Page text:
The aim of this project is to develop a software tool that allows radiotherapy oncologists to annotate patient’s images and embeds the annotations directly into the DICOM standard images. DART tool can help oncologists to avoid medical errors that might be overlooked when the patient returns for treatment, by reconciling MDT’s text-based annotations to the exact anatomical changes observed in the patient’s imaging. The tool will be used to interactively create 2D and 3D markings with text-labels.
Modern cancer treatment is a multi-disciplinary process that typically occurs in the setting of multidisciplinary team (MDT) review. This process often centres on patient’s multimodality medical imaging. The demands of the modern NHS mean that only a few minutes may be available for the discussion of each patient’s individual case. At present, comments and annotations on the patients imaging findings are stored purely in text format in an electronic record of MDT meeting. This means that there is no easy way to reconcile the text-based annotations from the MDT to the exact anatomical changes observed in the patient’s imaging. Also, changes in workspace and tools (such as electronic medical records and radiotherapy planning systems) may introduce safety hazards. Communication mistakes are ubiquitous in radiotherapy, and some studies identify them as a source of serious errors. Errors in radiotherapy have been reported due to wrong contouring, mislabelling of left and right structures, inadequate treatment planning instructions, and incomplete annotations taken at the MDT. This represents a weak link in the chain of information flow within the integrated care framework, and triggers the demand for a reliable and universal approach that enhances safety and minimises risk factors.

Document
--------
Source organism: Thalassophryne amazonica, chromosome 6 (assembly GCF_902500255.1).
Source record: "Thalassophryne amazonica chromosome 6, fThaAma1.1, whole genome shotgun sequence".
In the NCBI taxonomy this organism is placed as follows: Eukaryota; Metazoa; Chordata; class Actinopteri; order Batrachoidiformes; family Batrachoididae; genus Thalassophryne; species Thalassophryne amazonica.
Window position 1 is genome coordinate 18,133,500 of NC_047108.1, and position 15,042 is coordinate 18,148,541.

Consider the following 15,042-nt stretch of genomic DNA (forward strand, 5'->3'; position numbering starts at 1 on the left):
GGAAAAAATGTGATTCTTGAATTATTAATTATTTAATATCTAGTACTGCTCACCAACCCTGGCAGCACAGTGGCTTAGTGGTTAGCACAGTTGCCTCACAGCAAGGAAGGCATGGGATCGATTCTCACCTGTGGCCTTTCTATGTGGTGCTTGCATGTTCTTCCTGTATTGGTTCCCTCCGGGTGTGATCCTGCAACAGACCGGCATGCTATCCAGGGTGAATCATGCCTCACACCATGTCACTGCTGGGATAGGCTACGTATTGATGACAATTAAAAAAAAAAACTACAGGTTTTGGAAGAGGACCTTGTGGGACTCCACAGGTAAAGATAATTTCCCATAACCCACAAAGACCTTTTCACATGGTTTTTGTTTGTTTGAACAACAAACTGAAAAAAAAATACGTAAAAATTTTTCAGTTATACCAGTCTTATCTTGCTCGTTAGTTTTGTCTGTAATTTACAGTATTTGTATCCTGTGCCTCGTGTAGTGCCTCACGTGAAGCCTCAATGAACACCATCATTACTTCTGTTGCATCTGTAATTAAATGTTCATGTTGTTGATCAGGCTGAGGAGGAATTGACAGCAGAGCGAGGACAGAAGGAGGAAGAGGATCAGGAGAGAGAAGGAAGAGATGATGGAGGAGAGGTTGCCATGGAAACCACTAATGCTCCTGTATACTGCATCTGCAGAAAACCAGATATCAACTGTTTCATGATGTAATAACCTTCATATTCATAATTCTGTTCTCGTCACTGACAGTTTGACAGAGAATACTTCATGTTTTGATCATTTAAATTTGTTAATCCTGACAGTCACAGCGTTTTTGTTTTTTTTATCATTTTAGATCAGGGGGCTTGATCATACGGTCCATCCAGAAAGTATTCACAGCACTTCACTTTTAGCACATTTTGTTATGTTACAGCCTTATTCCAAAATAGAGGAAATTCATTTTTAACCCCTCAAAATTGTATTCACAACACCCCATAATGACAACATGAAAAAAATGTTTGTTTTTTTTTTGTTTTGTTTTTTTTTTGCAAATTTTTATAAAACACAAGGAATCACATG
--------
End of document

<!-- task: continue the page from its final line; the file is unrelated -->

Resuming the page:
What is novel about DART?
The novel aspect of our approach is that we encode these annotations in a fully DICOM compliant technique and independently from hospital systems. This allows for seamless integration of the markup tool and annotated data into existing hospital systems. We have already translated this approach into a prototype tool for rapid markup of annotations over DICOM image datasets.
For further information about IRIS, please contact Mark Hayes, Raj Jena or Mohammad Al Sa'd.
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